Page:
When issuing a Child Support Order, the Court also provides an Order of Assignment (wage assignment). This Order is provided by the Court to the paying party’s employer so that child support payments are made directly by the employer as a deduction from the paying party’s paychecks.
SECTION XII. SPECIAL CIRCUMSTANCES
If the parents reside in different states (or over 100 miles apart), the Court may allocate travel costs for the child associated with parenting time. Travel costs can be very expensive, especially when the children are young and cannot fly alone. The Courts will generally consider the parents’ respective incomes in determining the allocation of travel costs, as well as the reason for the parents residing in different states (i.e. did a parent voluntarily move to the different state, thus creating the situation?). The Court also considers whether travel expenses may make it preclusive for a parent to see the children, and should thus take such into account. The Court has broad discretion in determining how such travel expenses are divided or whether one of the parents should pay the entire amount of the children’s travel expenses to see the other parent.
Some parents believe that by purchasing things for the children they should receive an offset against the child support amount. The Arizona Child Support Guidelines make it clear that this is not the case. Child Support must be paid in full and in money.
Keeping Track of Your Child Support Payments
If you pay your child support through the Arizona Child Support Clearinghouse, they keep track of your child support payments. Regardless, you should keep track of them as well. Because banks often do not keep records beyond 7 years (some banks only 5 years), you will want to make sure you keep sufficient records to prove your child support payments if an enforcement action is ever filed against you. As such, you should never make cash payments for child support to the other parent unless you receive a written receipt.
Third Party Caregivers
If the child lives with a third party under a court order, the third party is entitled to receive child support from the parents. The Child Support Guidelines provide further guidance on this under Section XII. Thus, if you are paying child support to the other parent who no longer has the child in the home, you will want to look into this further.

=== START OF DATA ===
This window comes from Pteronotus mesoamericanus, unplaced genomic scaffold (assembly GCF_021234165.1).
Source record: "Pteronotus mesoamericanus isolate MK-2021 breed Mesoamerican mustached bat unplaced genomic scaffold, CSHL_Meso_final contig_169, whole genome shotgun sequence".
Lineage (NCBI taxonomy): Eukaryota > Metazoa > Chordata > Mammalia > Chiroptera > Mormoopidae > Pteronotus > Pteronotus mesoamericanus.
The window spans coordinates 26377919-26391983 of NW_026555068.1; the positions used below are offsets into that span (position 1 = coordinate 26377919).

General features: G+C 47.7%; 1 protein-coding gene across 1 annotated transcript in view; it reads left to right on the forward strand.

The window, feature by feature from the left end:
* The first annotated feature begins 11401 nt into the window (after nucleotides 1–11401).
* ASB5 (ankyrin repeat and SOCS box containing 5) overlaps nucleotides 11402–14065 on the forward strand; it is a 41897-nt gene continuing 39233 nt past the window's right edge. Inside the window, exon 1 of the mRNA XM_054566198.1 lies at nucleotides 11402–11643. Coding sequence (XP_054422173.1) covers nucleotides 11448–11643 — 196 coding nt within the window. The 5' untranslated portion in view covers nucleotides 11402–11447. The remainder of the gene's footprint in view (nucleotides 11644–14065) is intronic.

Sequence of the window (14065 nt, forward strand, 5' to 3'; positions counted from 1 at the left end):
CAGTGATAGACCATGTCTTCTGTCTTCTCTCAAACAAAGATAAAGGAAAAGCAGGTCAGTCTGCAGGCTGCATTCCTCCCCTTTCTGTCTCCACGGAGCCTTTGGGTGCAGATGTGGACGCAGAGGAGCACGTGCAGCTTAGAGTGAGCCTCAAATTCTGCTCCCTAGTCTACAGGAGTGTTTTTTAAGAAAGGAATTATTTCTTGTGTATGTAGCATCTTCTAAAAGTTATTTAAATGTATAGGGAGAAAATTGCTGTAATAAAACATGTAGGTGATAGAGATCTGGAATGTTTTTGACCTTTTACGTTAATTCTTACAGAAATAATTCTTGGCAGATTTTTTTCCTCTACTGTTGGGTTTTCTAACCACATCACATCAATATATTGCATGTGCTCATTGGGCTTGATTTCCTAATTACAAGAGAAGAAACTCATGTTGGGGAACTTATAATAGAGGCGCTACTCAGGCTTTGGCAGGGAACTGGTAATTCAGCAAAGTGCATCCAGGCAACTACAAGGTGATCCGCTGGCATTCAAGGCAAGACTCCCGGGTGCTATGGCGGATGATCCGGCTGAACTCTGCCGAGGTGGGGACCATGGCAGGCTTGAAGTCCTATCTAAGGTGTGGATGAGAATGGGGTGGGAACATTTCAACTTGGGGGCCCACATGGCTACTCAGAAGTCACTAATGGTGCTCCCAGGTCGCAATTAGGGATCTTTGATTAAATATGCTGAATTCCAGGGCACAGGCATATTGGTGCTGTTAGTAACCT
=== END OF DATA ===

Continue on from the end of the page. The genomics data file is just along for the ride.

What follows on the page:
SECTION XIII. STATE INVOLVEMENT IN CHILD SUPPORT CASES
The Arizona Division of Child Support Services provides services free of charge to establish child support, modify child support and enforce child support. Contrary to popular belief, you do not have to be on public assistance to receive help from Child Support Services. The link to further information regarding these services can be found at https://des.az.gov/dcss . If you do receive public support, there is a possible assignment of your child support rights back to the State.
SECTION XIV. MODIFICATION OF CHILD SUPPORT
Filing for Modification or Responding to a Petition to Modify.
The Arizona Child Support Guidelines refer to the Arizona Revised Statute sections that deal with child support modifications. These are set forth in Arizona Revised Statutes Sections 25-327 and 25-503. The Arizona Revised Statutes are often abbreviated as “A.R.S.”. The Arizona Child Support Guidelines also refer to the Arizona Rules of Family Law Procedure Rules 91 and 91.1 regarding procedural requirements to modify child support.
The Arizona Child Support Guidelines provide an explanation of these statutes and rules, which is helpful because parents previously had to look up the statutes and rules themselves, which can be confusing and not necessarily reader friendly.
In order to seek a modification of child support, one must establish a “substantial and continuing change of circumstances” that took place subsequent to the last child support order. This means that this change of circumstances is likely to continue in the future. If you have changed circumstances that would result in at least a 15% increase or decrease in the overall Child Support Obligation, it is presumed that you are eligible for a modification.
The 2022 changes to the Child Support Guidelines have built in increases due to inflation and extended the guidelines to higher amounts for higher income parents. Thus, just these changes alone may account for a reason to request an increase in child support. Changes in health insurance policies or costs can provide a basis to modify even if it would not change child support by 15% or more.